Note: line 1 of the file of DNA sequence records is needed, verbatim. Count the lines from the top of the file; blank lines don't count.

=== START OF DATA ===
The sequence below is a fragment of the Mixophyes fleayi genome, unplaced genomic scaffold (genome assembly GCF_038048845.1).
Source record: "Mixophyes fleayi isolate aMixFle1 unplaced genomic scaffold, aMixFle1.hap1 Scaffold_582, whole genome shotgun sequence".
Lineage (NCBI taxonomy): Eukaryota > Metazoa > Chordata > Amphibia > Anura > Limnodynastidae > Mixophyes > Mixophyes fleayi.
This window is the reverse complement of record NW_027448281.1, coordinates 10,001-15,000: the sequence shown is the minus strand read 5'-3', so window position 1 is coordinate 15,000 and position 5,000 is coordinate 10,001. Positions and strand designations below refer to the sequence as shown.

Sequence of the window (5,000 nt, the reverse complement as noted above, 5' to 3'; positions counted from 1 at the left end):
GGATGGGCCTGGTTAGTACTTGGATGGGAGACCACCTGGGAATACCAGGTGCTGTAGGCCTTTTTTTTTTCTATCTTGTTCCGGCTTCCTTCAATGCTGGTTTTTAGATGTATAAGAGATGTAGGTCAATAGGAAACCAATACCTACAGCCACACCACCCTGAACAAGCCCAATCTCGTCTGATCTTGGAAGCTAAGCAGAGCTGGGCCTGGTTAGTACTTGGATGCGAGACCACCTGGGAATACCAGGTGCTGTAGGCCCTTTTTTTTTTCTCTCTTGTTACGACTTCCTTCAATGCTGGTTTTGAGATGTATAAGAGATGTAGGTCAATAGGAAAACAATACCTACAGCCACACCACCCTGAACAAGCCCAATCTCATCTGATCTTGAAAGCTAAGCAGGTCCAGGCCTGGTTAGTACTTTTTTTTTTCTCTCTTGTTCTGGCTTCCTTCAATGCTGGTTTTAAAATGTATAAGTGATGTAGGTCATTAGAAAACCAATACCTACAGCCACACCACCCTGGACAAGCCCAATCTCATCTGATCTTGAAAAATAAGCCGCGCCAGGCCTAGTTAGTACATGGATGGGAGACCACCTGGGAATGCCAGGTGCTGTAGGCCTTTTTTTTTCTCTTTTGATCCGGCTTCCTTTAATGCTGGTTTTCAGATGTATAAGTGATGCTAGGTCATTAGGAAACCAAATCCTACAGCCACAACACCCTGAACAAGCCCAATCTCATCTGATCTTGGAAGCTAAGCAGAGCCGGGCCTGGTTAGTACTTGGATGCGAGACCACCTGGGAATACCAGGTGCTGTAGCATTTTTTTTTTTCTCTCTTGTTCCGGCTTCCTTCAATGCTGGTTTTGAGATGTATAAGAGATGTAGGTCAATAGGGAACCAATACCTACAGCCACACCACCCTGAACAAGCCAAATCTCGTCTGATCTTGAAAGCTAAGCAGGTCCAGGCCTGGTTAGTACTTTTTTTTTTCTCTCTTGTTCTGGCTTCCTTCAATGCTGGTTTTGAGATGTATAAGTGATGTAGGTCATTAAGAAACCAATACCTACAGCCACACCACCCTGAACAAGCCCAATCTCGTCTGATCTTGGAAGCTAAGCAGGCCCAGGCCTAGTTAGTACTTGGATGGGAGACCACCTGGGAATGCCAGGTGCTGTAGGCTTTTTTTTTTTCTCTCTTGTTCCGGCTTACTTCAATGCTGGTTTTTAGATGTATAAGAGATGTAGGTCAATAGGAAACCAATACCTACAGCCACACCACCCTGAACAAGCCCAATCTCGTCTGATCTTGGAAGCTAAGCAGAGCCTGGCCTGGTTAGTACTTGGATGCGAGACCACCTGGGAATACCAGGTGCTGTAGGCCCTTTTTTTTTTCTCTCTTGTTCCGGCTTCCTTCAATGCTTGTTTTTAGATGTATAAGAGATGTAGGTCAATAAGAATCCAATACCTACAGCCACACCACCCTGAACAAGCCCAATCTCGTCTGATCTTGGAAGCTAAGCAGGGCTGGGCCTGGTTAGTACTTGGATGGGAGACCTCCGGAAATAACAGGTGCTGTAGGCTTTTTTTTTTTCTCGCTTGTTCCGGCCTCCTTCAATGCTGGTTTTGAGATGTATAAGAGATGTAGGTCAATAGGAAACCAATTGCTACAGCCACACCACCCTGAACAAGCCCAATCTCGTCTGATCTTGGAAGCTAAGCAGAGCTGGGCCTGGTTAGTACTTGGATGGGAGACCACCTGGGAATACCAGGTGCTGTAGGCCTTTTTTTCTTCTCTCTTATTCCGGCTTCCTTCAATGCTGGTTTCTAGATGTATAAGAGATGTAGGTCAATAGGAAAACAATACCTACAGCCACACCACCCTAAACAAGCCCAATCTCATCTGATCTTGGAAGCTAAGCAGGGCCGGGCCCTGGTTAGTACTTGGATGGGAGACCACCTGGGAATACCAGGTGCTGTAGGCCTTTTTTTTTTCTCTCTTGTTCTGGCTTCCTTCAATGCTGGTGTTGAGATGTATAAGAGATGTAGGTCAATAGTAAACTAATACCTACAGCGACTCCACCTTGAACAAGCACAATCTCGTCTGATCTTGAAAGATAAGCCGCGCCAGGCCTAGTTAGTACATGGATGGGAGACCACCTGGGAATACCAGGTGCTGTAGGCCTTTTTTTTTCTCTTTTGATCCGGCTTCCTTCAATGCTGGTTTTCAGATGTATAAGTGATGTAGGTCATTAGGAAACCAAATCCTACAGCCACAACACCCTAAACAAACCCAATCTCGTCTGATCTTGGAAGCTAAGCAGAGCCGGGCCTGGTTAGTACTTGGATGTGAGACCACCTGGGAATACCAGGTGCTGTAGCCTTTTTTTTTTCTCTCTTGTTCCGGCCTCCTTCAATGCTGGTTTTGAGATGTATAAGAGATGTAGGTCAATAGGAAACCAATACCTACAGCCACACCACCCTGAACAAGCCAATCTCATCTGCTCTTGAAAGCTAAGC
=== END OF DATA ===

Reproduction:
The sequence below is a fragment of the Mixophyes fleayi genome, unplaced genomic scaffold (genome assembly GCF_038048845.1).